The Achievable Dream 5-part series - the definitive guide on DVD for planning your motorcycle adventure. Get Ready! covers planning, paperwork, medical and many other topics! "Inspirational and Awesome!" See the trailer here!
Gear Up! is a 2-DVD set, 6 hours! Which bike is right for me? How do I prepare the bike? What stuff do I need - riding gear, clothing, camping gear, first aid kit, tires, maps and GPS? What don't I need? How do I pack it all in? Lots of opinions from over 150 travellers! "This DVD will save you a fortune!"See the trailer here!
So you've done it - got inspired, planned your trip, packed your stuff and you're on the road! This section is about staying healthy, happy and secure on your motorcycle adventure. And crossing borders, war zones or oceans!
On the Road! is 5.5 hours of the tips and advice you need to cross borders, break down language barriers, overcome culture shock, ship the bike and deal with breakdowns and emergencies."Just makes me want to pack up and go!" See the trailer here!
Tire Changing!Grant demystifies the black art of Tire Changing and Repair to help you STAY on the road! "Very informative and practical." See the trailer here!
Ladies on the Loose! For the first time ever, a motorcycle travel DVD made for women, by women! These intrepid women share their tips to help you plan your own motorcycle adventure. They also answer the women-only questions, and entertain you with amazing tales from the road! Presented by Lois Pryce, veteran solo traveller through South America and Africa and author of 'Lois on the Loose', and 'Red Tape and White Knuckles.'
"It has me all fired up to go out on my own adventure!" See the trailer here!
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Hey folks, just a few questions I can't find answers to in other threads about Alaska.
-Where does the Highway actually turn to gravel from asphalt?? (Around which town...)
-What is the rough length of the drive from let's say maybe Banff or somewhere in that region up to Faribanks or Anchorage in kilometers/miles??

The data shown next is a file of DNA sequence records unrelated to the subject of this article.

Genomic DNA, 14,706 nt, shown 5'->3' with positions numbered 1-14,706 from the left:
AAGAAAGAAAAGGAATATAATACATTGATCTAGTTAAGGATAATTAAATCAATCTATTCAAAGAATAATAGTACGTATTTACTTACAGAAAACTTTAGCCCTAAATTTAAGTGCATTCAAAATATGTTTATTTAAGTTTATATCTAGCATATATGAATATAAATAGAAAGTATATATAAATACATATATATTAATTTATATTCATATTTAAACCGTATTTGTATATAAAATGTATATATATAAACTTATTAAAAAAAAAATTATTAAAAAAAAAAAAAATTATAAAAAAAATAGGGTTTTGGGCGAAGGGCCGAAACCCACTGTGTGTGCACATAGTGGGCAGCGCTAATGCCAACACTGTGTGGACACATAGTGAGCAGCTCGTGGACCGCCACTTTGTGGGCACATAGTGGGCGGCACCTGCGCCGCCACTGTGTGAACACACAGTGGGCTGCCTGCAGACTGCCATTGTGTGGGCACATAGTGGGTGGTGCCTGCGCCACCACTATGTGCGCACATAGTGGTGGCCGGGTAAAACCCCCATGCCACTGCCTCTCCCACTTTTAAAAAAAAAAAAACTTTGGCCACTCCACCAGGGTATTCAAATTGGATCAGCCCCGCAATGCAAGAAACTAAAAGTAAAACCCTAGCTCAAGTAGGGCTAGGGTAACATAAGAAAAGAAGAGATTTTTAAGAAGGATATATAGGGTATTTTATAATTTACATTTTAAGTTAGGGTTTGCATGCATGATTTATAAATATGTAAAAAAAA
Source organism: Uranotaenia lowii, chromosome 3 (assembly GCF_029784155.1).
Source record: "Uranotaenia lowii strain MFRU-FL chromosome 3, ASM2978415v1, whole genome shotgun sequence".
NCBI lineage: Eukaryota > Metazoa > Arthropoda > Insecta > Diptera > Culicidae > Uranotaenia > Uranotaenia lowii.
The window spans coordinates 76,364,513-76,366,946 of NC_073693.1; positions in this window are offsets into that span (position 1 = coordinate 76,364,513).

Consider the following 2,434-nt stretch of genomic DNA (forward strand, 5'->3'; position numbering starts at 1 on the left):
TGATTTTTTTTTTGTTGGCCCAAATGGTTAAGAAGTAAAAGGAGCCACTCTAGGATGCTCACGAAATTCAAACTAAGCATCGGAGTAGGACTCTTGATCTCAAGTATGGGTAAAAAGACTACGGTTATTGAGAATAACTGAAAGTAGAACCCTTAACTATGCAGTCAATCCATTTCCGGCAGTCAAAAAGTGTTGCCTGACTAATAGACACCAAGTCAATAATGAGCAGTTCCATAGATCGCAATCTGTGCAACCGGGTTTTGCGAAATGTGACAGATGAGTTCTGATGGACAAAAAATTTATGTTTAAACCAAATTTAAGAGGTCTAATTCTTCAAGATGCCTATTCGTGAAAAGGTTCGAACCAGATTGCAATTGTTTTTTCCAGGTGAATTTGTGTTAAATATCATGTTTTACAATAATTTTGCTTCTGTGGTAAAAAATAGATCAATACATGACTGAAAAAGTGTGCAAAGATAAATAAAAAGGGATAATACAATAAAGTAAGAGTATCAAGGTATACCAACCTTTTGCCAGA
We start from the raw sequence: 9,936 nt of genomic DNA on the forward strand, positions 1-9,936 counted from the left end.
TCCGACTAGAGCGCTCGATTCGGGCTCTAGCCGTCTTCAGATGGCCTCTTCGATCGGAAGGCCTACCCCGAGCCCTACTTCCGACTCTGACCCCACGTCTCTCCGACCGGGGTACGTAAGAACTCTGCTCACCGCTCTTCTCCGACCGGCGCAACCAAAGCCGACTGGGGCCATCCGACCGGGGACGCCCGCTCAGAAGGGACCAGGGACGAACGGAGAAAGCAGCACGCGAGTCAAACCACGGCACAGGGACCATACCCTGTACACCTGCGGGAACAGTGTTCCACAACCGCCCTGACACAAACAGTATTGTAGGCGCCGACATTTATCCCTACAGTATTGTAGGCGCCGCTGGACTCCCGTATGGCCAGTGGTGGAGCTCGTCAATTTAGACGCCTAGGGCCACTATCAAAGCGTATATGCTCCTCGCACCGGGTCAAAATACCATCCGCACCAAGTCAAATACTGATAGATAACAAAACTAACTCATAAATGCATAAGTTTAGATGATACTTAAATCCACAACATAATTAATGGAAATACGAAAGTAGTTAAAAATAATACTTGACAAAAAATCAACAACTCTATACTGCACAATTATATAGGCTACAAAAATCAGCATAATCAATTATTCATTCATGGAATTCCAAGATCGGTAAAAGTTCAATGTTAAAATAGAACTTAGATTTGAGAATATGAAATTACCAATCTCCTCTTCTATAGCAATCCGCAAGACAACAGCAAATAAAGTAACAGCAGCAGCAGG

-What is the longest distance between fuel stations?? (How much extra would it be recommended to bring? I have a 22-liter V-Strom.)
-What temperature does it drop down to at night roughly in June?? (How big of a sleeping bag do I need...)
-How long would you give for the whole trip to see all that has to be seen, once on the highway north from Banff region?? I'm not in too much of a rush but just curious of a time-frame.
Also, I want to get some good tires for the road north. I'll probably buy them in the States, and send them to whatever town on the route north where it starts tuning to dirt, hence why I need to know where it starts. Does anyone recommend a good way to send a set of tires up from Vancouver/Victoria to whatever town near where the muck starts??
And if anyone else has any more tips they feel I should know it would be appreciated!
See some of ye for a or two on the road north this summer!
+ + =
If you're on the main route up, its all tarmac until after Fairbanks and even then, its a decent gravel road so Tourances would be fine although if its wet, the road to Prudhoe is a little bit slippy. I did it on very worn out TKC80s with very little tread left with no problems. I didn't find any of the roads up there anything like South America so something like Tourance is fine for most riding but all depends what riding you're doing before Alaska though.